Gap Year Expeditions

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The word ‘expedition’ is often used by gap year organizations (and charities) to refer to all kinds of overland adventure travel (such as the Duke of Edinburgh Award), charity work abroad and the aiding of scientific research (such as studying wildlife in the Galapagos Islands).

Gap year expeditions are becoming more and more popular, as the organisations that organise them grow, and as because they allow people the go places and do things that they’d never normally be able to (such as studying wild animal species’ in the Amazon Rainforest).

Overland Adventure Expeditions

Overland adventure expeditions are usually just a case of getting from point A from point B. Oftentimes, the landscape between these two points is what you might call ‘challenging’, so it can be tricky and rather physically demanding.

If you’re not into hiking or camping, overland expeditions probably aren’t for you! That being said, completing such an expedition will give you a great sense of accomplishment, and they’re something that almost everyone can enjoy.

ExpeditionPerhaps the most intimidating and amazing overland expedition that you can do is to climb Mount Everest. The Jagged Globe organization is one that allows you to do so, but a fee of around $50,000 is required to do so!

Typically, most overland gap year expeditions will cost you between $2500 and $5000 (all inclusive), and will be between two and six weeks long.

Doing Sponsored Exhibitions for Charity

Of all of the typical gap year activities, going on an expedition is often one of the most expensive. One of the easiest ways to raise money for such a trip is to do a sponsored exhibition for charity. This is because it’s a lot easier to ask people for money if it’s for charity, and people will be a lot more likely to donate.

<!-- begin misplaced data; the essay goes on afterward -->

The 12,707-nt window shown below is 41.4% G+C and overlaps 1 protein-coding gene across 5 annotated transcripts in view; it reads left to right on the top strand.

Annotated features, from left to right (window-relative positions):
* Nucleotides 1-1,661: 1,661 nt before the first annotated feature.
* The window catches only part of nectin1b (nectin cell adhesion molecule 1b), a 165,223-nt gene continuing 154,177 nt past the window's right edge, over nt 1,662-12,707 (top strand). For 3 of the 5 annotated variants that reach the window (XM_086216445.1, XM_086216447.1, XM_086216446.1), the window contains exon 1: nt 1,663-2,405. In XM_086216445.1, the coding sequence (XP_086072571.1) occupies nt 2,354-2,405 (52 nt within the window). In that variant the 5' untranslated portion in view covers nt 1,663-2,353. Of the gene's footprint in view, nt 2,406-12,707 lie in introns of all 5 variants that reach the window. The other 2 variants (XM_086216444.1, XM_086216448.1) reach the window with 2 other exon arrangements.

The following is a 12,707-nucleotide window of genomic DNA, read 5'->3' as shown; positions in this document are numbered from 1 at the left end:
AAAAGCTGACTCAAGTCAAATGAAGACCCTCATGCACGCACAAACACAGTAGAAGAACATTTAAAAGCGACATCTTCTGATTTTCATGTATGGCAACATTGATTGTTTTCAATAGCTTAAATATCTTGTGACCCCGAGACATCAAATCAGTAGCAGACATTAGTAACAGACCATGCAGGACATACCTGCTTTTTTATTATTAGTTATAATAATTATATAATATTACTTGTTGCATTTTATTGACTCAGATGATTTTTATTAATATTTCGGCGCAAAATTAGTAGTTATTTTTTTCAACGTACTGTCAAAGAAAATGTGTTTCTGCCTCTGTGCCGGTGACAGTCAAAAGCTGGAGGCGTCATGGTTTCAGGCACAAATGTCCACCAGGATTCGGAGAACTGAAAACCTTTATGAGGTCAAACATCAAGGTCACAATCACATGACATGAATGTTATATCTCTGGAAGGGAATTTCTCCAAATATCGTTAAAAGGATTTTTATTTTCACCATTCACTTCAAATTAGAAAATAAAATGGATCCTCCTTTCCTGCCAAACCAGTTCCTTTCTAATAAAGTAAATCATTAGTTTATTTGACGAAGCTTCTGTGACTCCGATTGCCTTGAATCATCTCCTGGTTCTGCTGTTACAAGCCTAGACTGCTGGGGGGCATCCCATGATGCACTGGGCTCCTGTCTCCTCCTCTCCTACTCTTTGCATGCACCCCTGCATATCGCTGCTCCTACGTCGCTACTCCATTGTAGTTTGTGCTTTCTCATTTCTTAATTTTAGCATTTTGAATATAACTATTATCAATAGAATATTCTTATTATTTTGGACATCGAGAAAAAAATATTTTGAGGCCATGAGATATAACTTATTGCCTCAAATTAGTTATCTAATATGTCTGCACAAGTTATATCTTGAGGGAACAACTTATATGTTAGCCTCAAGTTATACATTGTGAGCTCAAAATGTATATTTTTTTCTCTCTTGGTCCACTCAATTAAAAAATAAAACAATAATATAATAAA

Typically, you’ll be asked to raise a certain amount (say $2500) for their charity in exchange for a ‘free’ trip. When under the umbrella of charity, fundraising becomes much easier. For example, last year my friend was doing a sponsored exhibition to Kenya and needed to raise £2000 for charity before she could go. Since her family has such a large back garden, they put on a barbeque, invited everyone they knew and charged them £12 for the ‘entrance fee’.

200 people ended up coming, meaning she made £2400! Take away the £300-400 that was spent on food and drink (it costs a lot to feed 200 people!) and she’d still made the £2000 required. Everyone that came knew that they were donating money to charity for her trip to Kenya, and in one day she’d raised the money she needed!


Related posts:

  1. The Advantages and Disadvantages of Taking a Gap Year




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